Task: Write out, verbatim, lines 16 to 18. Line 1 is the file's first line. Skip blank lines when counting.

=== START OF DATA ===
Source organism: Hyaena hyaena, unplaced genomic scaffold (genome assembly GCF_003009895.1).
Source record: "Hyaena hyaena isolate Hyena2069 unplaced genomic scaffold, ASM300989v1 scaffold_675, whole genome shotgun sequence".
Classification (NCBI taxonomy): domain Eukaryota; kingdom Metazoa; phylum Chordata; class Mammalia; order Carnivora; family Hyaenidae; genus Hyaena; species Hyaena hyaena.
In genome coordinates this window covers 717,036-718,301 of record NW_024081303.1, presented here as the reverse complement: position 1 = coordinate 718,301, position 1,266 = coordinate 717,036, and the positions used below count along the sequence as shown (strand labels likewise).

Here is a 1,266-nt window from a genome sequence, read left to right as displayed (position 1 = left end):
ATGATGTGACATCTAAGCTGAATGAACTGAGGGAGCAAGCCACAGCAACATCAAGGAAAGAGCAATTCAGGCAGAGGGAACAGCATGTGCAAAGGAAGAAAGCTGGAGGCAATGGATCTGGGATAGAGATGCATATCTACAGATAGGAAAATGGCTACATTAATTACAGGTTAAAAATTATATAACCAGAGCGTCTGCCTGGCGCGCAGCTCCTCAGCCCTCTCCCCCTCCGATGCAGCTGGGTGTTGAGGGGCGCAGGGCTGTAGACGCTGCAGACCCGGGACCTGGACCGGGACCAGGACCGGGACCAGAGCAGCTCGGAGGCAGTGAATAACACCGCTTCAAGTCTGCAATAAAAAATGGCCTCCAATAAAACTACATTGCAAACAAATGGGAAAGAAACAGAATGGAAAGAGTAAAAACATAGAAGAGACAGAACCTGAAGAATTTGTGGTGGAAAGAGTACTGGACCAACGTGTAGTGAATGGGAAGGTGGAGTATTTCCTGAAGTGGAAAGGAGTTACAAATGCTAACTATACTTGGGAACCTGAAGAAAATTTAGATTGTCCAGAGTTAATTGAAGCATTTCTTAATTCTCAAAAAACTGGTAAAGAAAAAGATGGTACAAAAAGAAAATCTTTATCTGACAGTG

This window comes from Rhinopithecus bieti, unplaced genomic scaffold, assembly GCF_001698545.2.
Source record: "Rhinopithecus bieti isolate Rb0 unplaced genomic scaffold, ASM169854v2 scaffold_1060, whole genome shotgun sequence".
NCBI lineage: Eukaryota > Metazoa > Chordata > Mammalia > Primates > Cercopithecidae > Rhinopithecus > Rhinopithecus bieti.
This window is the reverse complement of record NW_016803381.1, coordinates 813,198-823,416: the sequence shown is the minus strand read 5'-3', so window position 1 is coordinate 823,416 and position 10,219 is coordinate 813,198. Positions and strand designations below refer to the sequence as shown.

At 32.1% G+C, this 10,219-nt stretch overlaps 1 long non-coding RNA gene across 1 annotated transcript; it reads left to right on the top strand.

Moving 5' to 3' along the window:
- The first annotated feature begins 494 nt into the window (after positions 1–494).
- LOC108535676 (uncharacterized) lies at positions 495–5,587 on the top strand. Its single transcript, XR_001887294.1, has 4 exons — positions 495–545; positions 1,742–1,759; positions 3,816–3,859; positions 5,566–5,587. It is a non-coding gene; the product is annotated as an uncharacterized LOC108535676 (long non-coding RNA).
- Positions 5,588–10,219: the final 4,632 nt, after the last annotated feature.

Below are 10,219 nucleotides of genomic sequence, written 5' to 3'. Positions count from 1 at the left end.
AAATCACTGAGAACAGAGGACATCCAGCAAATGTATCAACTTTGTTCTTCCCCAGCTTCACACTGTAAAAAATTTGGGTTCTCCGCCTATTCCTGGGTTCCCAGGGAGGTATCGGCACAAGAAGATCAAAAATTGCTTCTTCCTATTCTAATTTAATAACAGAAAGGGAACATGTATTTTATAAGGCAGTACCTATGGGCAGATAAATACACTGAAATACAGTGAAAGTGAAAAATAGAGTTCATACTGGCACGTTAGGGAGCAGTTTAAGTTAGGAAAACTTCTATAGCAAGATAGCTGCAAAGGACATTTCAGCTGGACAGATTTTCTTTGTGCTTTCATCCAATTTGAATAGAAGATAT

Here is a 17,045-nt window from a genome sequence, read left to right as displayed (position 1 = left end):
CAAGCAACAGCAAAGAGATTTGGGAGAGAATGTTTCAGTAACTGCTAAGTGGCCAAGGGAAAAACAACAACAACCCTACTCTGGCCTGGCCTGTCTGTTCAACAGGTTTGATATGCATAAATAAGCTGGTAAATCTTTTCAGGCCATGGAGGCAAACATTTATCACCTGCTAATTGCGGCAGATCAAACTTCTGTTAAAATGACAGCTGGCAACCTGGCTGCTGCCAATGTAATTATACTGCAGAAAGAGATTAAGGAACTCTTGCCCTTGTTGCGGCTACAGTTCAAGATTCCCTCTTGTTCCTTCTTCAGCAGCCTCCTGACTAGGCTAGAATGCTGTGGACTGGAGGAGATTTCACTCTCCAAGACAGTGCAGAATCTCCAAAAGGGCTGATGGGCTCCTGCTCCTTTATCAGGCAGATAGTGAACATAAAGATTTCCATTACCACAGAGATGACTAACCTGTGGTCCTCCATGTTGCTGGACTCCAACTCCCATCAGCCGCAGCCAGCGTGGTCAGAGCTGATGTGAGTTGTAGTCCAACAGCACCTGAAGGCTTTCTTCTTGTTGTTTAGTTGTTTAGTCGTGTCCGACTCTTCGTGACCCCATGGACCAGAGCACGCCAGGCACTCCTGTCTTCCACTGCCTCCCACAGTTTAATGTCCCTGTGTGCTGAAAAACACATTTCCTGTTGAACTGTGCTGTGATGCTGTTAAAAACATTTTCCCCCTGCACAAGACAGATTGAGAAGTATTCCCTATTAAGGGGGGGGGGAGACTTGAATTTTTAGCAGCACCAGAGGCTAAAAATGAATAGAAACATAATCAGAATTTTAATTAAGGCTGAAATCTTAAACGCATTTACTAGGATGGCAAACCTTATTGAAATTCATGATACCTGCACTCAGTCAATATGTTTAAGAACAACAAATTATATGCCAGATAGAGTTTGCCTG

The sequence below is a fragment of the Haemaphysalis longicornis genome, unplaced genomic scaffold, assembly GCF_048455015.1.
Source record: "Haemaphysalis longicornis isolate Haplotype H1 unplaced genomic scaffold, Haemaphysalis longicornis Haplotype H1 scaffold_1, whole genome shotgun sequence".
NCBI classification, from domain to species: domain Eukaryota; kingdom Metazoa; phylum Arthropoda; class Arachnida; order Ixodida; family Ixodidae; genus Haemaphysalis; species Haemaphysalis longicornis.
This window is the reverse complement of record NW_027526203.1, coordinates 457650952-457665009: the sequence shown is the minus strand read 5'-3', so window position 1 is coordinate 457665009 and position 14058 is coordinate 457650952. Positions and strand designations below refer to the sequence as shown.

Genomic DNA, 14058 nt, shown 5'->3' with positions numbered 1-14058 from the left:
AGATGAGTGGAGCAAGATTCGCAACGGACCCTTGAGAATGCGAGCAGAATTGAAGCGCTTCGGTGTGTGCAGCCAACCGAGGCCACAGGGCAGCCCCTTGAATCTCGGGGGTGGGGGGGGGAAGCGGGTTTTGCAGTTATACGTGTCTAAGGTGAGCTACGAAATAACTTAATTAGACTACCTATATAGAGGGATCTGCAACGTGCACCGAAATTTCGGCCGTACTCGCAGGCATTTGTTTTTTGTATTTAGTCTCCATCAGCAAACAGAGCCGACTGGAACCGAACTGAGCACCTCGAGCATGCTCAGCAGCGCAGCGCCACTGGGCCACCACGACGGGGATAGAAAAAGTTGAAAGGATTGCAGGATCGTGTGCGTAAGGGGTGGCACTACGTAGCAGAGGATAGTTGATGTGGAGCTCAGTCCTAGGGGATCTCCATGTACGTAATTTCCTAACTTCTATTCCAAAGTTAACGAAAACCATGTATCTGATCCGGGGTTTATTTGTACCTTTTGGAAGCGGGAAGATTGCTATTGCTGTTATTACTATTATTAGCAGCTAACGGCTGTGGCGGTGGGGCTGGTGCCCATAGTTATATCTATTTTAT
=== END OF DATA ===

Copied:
Below are 10,219 nucleotides of genomic sequence, written 5' to 3'. Positions count from 1 at the left end.
AAATCACTGAGAACAGAGGACATCCAGCAAATGTATCAACTTTGTTCTTCCCCAGCTTCACACTGTAAAAAATTTGGGTTCTCCGCCTATTCCTGGGTTCCCAGGGAGGTATCGGCACAAGAAGATCAAAAATTGCTTCTTCCTATTCTAATTTAATAACAGAAAGGGAACATGTATTTTATAAGGCAGTACCTATGGGCAGATAAATACACTGAAATACAGTGAAAGTGAAAAATAGAGTTCATACTGGCACGTTAGGGAGCAGTTTAAGTTAGGAAAACTTCTATAGCAAGATAGCTGCAAAGGACATTTCAGCTGGACAGATTTTCTTTGTGCTTTCATCCAATTTGAATAGAAGATAT

Here is a 17,045-nt window from a genome sequence, read left to right as displayed (position 1 = left end):